Defining investor objectives in terms of mean and standard deviation: A) makes it more difficult for the investment advisor to select a suitable benchmark index. B) may make it easier for the investor to make a connection between the investment policy and the investor’s own goals. C) will typically simplify the process for the investment advisor.

c

I go with C as well.

C

C

ill try Bf or diversity

c

Well… I go for B too.

I’ll go with C, although B sounds reasonable. However, I’m sticking with the rule that investors typically don’t like things represented as mean and/or standard deviations as they see it as “confusing”.

^ Exactly. The point here is that mean and standard deviation are easy for an advisor to use, but to the investor they don’t make a whole lot of sense. Advisor: “If we go with this portfolio, your mean annual return will be 9% with a standard deviation of 14%. I know this because I averaged the numbers from the fund prospectuses and was lazy and didn’t feel like doing any extra work.” Investor: “…” Investor: “So does this mean I will be able to put my kids through school and retire by X age or not?” Often it can be more effective for the advisor to frame the issues in terms of likelyhood of meeting certain goals and likelyhood of falling short of those goals. This is not as easy for the advisor to determine but is much easier and more effective to the average investor.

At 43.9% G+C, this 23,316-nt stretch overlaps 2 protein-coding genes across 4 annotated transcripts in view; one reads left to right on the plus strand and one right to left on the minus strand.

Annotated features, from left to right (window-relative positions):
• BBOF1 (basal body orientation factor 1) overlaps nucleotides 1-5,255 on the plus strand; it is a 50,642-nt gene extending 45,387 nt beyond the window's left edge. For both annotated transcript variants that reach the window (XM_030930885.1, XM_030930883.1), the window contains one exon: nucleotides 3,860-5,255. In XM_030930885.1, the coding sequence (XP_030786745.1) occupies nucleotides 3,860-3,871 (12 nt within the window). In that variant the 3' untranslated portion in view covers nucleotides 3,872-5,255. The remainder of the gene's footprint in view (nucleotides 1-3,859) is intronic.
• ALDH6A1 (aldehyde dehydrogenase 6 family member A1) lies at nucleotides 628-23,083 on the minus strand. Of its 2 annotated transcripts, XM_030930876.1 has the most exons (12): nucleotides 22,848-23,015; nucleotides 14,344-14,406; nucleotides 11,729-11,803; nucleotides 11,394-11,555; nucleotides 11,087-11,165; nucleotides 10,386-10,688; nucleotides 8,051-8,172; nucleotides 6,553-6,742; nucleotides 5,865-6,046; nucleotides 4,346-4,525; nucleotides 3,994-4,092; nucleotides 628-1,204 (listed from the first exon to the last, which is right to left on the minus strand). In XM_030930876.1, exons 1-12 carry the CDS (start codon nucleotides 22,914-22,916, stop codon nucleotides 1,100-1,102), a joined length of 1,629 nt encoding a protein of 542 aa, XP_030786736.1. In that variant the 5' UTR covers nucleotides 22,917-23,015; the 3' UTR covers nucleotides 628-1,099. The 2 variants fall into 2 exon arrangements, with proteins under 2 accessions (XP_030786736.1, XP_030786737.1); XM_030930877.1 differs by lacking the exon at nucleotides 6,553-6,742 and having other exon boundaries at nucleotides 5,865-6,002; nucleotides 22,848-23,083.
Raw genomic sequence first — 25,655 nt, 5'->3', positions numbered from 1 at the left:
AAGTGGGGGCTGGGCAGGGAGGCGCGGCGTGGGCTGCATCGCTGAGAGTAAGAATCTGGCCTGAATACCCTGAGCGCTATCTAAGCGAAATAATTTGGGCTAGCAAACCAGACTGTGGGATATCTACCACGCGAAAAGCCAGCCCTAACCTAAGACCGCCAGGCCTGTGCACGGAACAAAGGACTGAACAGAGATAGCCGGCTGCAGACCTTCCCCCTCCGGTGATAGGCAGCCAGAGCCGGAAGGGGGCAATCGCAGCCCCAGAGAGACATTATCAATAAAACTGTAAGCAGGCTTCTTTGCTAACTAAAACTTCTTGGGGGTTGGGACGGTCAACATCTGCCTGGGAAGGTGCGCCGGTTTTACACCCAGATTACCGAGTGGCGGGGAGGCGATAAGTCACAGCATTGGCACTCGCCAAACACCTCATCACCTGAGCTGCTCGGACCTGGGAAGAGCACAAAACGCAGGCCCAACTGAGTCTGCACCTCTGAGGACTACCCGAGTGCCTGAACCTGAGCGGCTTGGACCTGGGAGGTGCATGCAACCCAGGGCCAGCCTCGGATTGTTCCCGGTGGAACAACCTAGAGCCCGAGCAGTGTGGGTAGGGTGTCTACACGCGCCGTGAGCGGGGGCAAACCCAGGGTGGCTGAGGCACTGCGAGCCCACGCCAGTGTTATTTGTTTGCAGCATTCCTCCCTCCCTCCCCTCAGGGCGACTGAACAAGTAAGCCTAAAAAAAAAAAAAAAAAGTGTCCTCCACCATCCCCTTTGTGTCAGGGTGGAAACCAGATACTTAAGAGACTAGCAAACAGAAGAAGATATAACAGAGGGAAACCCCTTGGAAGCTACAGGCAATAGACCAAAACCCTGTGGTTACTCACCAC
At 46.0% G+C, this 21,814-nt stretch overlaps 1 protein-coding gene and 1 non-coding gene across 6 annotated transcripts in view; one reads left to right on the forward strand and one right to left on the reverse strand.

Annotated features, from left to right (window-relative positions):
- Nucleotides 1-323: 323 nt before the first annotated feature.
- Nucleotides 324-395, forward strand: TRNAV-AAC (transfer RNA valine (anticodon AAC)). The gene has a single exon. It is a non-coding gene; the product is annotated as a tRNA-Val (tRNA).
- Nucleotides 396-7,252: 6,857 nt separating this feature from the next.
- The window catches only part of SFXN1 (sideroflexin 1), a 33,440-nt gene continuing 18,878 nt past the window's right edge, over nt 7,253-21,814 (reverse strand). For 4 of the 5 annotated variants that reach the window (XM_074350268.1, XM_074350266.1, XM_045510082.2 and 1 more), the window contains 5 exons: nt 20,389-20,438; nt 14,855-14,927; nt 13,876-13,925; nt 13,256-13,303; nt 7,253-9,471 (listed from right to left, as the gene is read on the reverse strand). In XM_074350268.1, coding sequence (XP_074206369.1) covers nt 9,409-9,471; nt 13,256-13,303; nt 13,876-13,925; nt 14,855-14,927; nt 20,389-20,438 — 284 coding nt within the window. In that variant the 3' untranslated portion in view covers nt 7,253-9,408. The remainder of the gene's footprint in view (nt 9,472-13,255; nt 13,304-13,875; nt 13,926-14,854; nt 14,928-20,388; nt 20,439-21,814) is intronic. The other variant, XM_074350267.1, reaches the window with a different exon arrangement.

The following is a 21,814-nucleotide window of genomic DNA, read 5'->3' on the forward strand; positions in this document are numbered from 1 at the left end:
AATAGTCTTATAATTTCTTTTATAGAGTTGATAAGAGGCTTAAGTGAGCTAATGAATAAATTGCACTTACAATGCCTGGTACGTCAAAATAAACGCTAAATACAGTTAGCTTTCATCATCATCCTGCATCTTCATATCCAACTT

B isn’t right. That is how it is done in tradional (evil) finance. In behavioral finance they say you should define the risk return in terms of the probability of shortfall relative to your goals. You set up efficient frontier using the those variables instead of absolute terms of mean and SD. Edit: Didn’t see Dwight’s post.

You are right. In fact, I didn’t read the word ‘Investor’ at B correctly, I interpreted it as the advisor who translates the investor’s wishes to these risk/return characteristics. Then still I don’t like C very much but it’s least wrong.